UK Government's Rwanda plan is unlawful, Supreme Court rules
The Supreme Court has ruled that the UK Government’s plan to send asylum seekers to Rwanda for processing is unlawful, effectively putting a block on its flagship immigration policy.
In a unanimous decision handed down this morning, five justices rejected the government’s case on the basis that “there are substantial grounds for believing that asylum seekers would face a real risk of ill-treatment by reason of refoulement [forceable return] to their country of origin if they were removed to Rwanda”.
The government, which announced the plan in April, had intended to run a five-year pilot in which people arriving by small boat to seek asylum in the UK would instead be diverted to Rwanda to claim asylum there. Succesful applicants would remain in Rwanda and would have no right to come to the UK.
The first flight scheduled to take asylum seekers to Rwanda was due to leave the UK in June, but it was prevented from leaving due to a last-minute intervention from the European Court of Human Rights.
Further departures were put on hold while a series of court challenges were heard, culminating in the Supreme Court case.
In their leading judgment, Supreme Court president Lord Reed and justice Lord Lloyd-Jones said they had focused primarily on refoulment – the forceable return of asylum seekers to a country where they are likely to be persecuted – and retained EU law.
On the former, they noted that “non-refoulement is a core principle of international law” and that asylum seekers are “protected against refoulement by several international treaties ratified by the UK”.
In terms of EU law, the court dismissed an argument put forward on behalf of an Iraqi asylum seeker that the Rwanda policy is unlawful because it is incompatible with retained EU law.
Lords Reed and Lloyd-Jones said that while EU law states that asylum seekers can only be removed to a third country if they have a connection to it, that legislation was not retained after Brexit and so no longer has effect here.
While that gave a victory to the government on that matter, the overall policy has nevertheless been ruled unlawful due to the refoulment grounds.
Legal expert Adam Wagner, a barrister at Doughty Street Chambers, said the judgment means it would be “unlawful in the present circumstances for anyone to be sent to Rwanda” but that “the UK could try and fix the defects in the Rwandan asylum system”.
He added that that would be “a big ask” and said “there is no realistic chance that this could happen before the next election because any new treaty would be subject to legal challenges, which would probably go through the same process up to the Supreme Court”.
“So it's over for this policy,” he said.
Writing on social media platform X, Prime Minister Rishi Sunak said the government remained committed to the plan and was working on a new treaty to enable it to send asylum seekers to Rwanda.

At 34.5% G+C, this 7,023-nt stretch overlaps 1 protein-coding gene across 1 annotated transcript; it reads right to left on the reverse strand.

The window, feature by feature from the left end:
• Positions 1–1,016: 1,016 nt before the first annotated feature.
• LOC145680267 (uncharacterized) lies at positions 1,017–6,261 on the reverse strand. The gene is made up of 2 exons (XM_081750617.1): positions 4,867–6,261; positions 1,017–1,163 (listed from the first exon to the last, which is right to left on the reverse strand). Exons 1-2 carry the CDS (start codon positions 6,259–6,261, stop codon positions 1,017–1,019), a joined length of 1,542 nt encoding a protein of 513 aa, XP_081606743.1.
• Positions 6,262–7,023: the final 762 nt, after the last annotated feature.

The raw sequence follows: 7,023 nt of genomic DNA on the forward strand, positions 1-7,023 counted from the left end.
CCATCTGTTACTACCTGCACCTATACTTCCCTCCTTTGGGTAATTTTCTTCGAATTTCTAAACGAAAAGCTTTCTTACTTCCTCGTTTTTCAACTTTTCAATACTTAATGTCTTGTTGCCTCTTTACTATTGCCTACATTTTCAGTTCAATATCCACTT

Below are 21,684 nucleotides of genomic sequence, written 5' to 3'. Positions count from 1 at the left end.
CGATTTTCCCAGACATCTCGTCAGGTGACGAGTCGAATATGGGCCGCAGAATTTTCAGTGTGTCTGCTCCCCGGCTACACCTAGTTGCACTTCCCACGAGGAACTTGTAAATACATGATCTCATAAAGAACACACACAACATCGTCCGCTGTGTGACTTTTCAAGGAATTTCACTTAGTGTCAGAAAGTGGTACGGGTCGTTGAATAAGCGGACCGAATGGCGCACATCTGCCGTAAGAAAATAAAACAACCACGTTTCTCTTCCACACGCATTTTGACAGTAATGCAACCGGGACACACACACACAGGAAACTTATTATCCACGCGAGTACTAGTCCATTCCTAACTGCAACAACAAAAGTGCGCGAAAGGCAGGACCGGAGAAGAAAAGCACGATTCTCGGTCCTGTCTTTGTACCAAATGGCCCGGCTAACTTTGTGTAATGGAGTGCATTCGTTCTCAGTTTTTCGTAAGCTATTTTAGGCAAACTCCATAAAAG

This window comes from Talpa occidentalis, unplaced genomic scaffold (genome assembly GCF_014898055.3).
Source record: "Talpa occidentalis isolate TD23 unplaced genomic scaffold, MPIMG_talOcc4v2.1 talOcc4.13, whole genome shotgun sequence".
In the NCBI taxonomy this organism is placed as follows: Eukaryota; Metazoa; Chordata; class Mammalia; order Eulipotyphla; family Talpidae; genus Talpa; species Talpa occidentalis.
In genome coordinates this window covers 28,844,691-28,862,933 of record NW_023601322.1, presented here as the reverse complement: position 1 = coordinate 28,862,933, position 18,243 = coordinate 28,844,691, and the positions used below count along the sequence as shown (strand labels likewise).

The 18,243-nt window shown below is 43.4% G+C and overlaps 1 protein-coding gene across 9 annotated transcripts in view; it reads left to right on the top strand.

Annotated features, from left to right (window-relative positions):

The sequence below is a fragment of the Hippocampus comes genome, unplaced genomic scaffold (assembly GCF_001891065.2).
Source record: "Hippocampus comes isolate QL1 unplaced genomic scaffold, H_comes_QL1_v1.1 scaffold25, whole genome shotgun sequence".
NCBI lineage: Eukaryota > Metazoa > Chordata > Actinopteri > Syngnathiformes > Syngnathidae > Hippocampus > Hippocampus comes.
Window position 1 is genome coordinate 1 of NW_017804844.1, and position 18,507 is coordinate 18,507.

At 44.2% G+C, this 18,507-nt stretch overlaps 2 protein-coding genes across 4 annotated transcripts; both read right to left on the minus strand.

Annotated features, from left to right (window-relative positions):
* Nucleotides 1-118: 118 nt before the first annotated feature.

"My commitment to stopping the boats is unwavering," he wrote. "The Government has been working on a new treaty with Rwanda, and we’ll finalise that in light of today’s judgment.
"If necessary, I am prepared to revisit our domestic legal frameworks."
SNP home affairs spokesperson Alison Thewliss welcomed the court's decision, saying the policy “should never have been put on the table” because “it is morally wrong and inhumane”.
"Under the Tories, there are rising numbers of people awaiting asylum decisions, safe and legal routes have been closed down, and many Home Office staff are being left without the resources they need,” she said.
"It is crucial that Scotland becomes an independent country in order to create our own migration system which protects refugees and meets the needs of Scotland."
The Rwanda plan was first unveiled in April last year, with then Prime Minister Boris Johnson saying the £120m pilot would focus on single men arriving on boats or lorries and would "save countless lives" from human trafficking.
At the time the SNP said the proposal was “toxic and inhumane” while human rights organisation Amnesty International described it as “shockingly ill-conceived”.
Then Home Secretary Priti Patel defended the plan, saying it would "set a new international standard" and accusing critics of failing to "offer their own solutions" to stop the high number of migrants crossing the English Channel in small boats. More than 45,700 people came to the UK in small boats in 2022, the highest number on record.
Suella Braverman, who replaced Patel as home secretary when Liz Truss became prime minister last September, was a keen supporter of the Rwanda plan.
Though she stood down as home secretary in October 2022 over claims she had broken the ministerial code, Braverman was reinstated several days later when Sunak replaced Truss as prime minister.
After being sacked by Sunak earlier this week Braverman wrote him a furious letter in which she accused him of failing to deliver on a range of promises including the Rwanda policy.
"I was clear from day one that if you did not wish to leave the ECHR [European Conventiomn on Human Rights], the way to securely and swiftly deliver our Rwanda partnership would be to block off the ECHR, the HRA [Human Rights Act] and any other obligations which inhibit our ability to remove those with no right to be in the UK. Our deal expressly referenced ‘notwithstanding clauses’ to that effect," she wrote.
"Your rejection of this path was not merely a betrayal of our agreement, but a betrayal of your promise to the nation that you would do “whatever it takes” to stop the boats."